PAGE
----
South Carolina Secretary of State Business Search


When starting a business in South Carolina, naming is of utmost importance. Your desired name must be unique from other registered entities in South Carolina and must not contain designators such as Corporation, Inc. or Limited Liability Company LP in its title.

Business Entities Online

United States business entities are organizations formed for specific trade activities. These companies typically must file paperwork with state agencies like the secretary of state in order to operate legally. There are four primary forms of business structures – sole proprietorships, partnerships, limited liability companies and corporations. Each offers different benefits while simultaneously placing different responsibilities upon its owners.

As part of your business formation process, it is vitally important to choose an entity type which suits your organization best. Your choice of entity will influence taxation rates and liabilities management while also impacting profits and losses distribution. When making this important decision, always consult an attorney or other professional before making your final decision.

The Business Entities Online application offers an efficient means of searching the Secretary of State’s office records for businesses registered. Furthermore, this system offers 24 hour use.

To use this system, first create a user ID and password. With those in hand, you can then view all filings for any given company as well as purchase copies of corporate documents and certificates; you may even view images of filings if available.

Search business entities by name or the name of any individual listed as registered agent, officer or director for an existing corporation. In addition, you can search based on tax status and location. Furthermore, bulk orders of business information files and UCC data files may also be placed over the internet.

If you wish to obtain certified copies of filed documents, the Division of Corporations charges a fee of 75 cents per transaction. Each certified copy will contain a manually placed certification stamp bearing date, deputy initials and California Secretary of State seal. In addition, all for-profit entities must file annual reports by the end of their tax closing period.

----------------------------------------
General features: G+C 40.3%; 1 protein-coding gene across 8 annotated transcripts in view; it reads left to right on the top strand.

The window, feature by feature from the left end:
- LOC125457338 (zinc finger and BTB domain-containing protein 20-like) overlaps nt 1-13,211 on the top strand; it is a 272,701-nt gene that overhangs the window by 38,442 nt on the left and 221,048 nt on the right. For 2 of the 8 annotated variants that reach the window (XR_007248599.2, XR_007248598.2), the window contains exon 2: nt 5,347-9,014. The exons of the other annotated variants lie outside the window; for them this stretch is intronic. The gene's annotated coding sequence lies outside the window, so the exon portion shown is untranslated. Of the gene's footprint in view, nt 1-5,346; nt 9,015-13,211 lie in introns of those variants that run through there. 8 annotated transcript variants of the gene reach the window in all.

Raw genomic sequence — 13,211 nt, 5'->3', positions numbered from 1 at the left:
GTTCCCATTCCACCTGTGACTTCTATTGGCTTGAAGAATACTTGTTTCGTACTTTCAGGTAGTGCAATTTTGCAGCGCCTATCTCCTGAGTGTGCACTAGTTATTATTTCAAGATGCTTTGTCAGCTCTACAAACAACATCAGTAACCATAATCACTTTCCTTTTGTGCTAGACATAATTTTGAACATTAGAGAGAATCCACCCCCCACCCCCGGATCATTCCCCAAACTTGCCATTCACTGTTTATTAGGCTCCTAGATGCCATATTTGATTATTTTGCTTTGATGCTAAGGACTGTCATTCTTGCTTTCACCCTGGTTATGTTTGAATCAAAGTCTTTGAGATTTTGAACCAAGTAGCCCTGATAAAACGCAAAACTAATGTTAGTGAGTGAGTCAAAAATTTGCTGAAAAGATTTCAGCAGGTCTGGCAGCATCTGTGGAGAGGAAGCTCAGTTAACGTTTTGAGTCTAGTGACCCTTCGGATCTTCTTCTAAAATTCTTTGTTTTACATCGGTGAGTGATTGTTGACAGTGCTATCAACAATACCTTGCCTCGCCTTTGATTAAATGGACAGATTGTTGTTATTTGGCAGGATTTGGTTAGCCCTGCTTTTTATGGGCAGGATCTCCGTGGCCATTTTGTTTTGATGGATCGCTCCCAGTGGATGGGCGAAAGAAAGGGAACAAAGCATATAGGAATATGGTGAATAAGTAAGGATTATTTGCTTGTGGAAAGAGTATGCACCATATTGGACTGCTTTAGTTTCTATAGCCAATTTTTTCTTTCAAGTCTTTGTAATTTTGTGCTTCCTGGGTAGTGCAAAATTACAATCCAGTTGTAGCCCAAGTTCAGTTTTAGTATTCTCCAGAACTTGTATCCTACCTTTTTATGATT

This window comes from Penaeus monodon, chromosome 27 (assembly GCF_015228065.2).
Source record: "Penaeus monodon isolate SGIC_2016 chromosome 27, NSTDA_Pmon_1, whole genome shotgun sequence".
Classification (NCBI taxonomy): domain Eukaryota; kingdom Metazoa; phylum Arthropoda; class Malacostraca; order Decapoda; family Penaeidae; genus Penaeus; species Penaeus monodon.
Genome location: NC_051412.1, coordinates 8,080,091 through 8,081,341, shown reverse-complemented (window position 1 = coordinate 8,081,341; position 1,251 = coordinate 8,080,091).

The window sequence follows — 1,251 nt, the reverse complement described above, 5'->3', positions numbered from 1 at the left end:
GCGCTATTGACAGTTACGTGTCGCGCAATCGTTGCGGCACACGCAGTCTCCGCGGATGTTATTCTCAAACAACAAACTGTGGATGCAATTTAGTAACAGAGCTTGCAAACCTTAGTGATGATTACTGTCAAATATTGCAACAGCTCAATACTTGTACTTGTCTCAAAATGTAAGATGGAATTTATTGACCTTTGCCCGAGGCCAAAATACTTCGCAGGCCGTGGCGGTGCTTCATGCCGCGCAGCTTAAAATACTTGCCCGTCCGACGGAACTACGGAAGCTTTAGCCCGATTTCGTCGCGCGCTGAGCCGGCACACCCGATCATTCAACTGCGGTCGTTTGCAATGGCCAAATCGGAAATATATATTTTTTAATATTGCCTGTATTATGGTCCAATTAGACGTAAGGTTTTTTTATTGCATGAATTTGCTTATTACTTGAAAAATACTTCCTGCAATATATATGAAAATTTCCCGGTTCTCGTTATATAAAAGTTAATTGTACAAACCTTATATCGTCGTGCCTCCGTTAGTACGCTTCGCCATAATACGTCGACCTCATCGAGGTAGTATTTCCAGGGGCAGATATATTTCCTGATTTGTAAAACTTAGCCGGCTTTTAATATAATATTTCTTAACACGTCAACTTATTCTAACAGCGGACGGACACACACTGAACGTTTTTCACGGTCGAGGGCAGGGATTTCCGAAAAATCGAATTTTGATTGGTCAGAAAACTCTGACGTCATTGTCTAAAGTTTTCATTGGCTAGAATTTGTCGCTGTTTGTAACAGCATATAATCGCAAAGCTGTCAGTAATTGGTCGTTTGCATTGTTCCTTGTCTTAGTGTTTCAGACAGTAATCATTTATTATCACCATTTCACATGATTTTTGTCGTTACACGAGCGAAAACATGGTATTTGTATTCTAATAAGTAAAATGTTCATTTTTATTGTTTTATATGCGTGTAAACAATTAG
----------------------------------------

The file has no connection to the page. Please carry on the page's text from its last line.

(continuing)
Trademark Search

Trademark searches are crucial when applying for trademark registration. One of the primary reasons an application may be denied is because its proposed mark is too similar to an already registered mark, but performing an effective search can help overcome this hurdle. National searches can be performed online using USPTO TESS database; depending on your business needs you can perform basic word mark or full text searches; full-text searching also includes words in slang and variations as well as variations. Furthermore, design mark searches allow businesses to discover marks with nonverbal graphics.

Search results are organized based on various criteria, such as mark holder, registration date/number, class, word mark/image mark combination and application/registration status. A trademark attorney will review these search results in order to determine whether any proposed mark creates the risk of confusion with existing marks, which they compare for similarities in appearance, sound, meaning and commercial impression among consumers; additionally they examine which goods/services the marks relate to and make sure there are none with similar meaning that cause confusion between marks.

Additionally, it is wise to conduct state trademark searches. Most states offer online databases for you to search business names registered within their borders – typically through their secretary of state’s office or county clerk websites/division of corporations. Furthermore, you can conduct corporate and fictitious name searches at local county clerk websites/division of corporations as well.

A common law trademark search goes beyond government records to include telephone listings, industrial records, state trademark directories and internet sources. It can help identify potential conflicts in the marketplace and understand how potential competitors might use their brand. Furthermore, this research can assist in assessing new trademarks to gauge their strength – the ultimate goal being securing your own company brand from competing brands.